In California, Looks Really Do Matter: Visual Appearance and Internal Consistency of Policy Language Supports Application of Exclusion

Friday, September 5th, 2014

By Kimberly K. Jackanich, Sedgwick San Francisco

In Yu v. Landmark American Ins. Co., 2014 WL 4162365 (Cal. Ct. App. Aug. 22, 2014)*, the California Court of Appeals relied on the visual appearance and internal consistency of an endorsement entitled “EXCLUSION – YOUR PRIOR WORK” to find that the endorsement precluded coverage for construction defect claims asserted against a subcontractor for work performed over a year before the policy’s inception.

Yu, a developer, entered into a contract with a general contractor for the construction of a hotel.  The general contractor then entered into a subcontract with C&A Framing Company (“C&A”), but fired C&A before it had completed all of the work required by the subcontract. After May 2003, C&A never returned to the construction site.

Landmark American Insurance Company (“Landmark”) issued C&A a commercial general liability policy for the period of September 18, 2004 to September 18, 2005.  The policy contained an endorsement entitled “EXCLUSION – YOUR PRIOR WORK,” which provided that the insurance did not apply to bodily injury, property damage, or personal and advertising injury arising out of C&A’s work prior to 9/18/04.

In 2004, the developer sued C&A for alleged construction defects, and C&A tendered its defense to Landmark.  The insurer declined the tender on the basis of the Your Prior Work Exclusion and the Policy requirement that the outset of damage occur during the policy period.  Although C&A did not dispute the declination, the developer brought suit against Landmark and other insurers, alleging that C&A had assigned to her all rights against any insurer.  The developer argued that Landmark could not rely on the prior work exclusion because it was ambiguous and should be construed in favor of coverage.  The developer also argued that Landmark had failed to consider certain facts when denying coverage.  Specifically, the developer argued that the language of the prior work exclusion could be construed to modify the term “property damage,” such that property damage rather than prior work was excluded.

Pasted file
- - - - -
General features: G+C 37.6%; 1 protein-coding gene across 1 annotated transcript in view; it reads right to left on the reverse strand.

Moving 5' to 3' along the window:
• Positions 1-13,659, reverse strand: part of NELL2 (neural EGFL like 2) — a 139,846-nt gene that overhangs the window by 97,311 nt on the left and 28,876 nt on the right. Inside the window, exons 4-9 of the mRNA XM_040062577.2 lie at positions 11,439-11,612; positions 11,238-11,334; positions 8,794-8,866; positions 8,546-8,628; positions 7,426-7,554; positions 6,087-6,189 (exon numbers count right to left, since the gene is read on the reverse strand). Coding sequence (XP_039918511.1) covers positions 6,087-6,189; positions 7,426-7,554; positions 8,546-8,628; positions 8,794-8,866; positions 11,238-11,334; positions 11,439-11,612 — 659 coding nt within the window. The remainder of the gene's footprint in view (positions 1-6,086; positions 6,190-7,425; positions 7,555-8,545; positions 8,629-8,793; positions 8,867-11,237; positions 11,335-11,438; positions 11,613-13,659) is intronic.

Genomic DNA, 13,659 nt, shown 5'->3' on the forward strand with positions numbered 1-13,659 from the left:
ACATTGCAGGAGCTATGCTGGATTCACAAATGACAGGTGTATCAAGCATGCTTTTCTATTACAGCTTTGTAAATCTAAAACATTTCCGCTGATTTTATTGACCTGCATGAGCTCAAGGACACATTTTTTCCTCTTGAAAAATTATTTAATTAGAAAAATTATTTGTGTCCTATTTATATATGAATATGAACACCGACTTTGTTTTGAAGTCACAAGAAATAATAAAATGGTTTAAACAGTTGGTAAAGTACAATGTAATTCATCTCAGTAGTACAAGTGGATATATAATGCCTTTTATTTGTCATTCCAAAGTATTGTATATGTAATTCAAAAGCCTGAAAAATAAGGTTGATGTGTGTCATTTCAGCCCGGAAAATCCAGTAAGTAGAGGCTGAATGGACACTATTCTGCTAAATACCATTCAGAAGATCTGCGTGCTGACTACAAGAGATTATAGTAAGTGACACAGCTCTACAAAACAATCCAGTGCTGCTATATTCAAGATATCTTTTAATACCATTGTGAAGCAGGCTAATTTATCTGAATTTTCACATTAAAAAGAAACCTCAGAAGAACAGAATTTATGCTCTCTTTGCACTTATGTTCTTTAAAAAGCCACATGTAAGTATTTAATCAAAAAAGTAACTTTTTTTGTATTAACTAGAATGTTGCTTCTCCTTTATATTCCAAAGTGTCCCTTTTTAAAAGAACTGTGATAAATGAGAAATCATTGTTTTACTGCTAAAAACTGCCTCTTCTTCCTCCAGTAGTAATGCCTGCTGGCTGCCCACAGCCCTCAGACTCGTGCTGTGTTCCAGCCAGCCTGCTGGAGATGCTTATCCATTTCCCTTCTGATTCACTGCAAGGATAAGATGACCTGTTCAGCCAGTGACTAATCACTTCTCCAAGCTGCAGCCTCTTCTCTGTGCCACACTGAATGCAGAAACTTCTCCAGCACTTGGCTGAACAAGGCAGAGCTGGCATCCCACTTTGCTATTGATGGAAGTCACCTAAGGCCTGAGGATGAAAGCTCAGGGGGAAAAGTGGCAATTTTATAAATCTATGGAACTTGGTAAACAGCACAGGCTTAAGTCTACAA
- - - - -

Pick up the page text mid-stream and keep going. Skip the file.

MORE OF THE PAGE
Rejecting the developer’s arguments, the court found that the heading of the endorsement, set out in all caps and boldface type, was prominent, clear, explicit and did not require any technical interpretations.  Finding that the developer’s interpretation was not objectively reasonable, the court also relied on the exclusion for pre-existing damage or injury to conclude that the plaintiff’s interpretation would be “wholly redundant and constitute surplusage” if the prior work exclusion was interpreted to preclude prior property damage.  Based on the clear application of the prior work exclusion, the court also rejected all of the developer’s arguments regarding Landmark’s failure to properly investigate or defend the matter.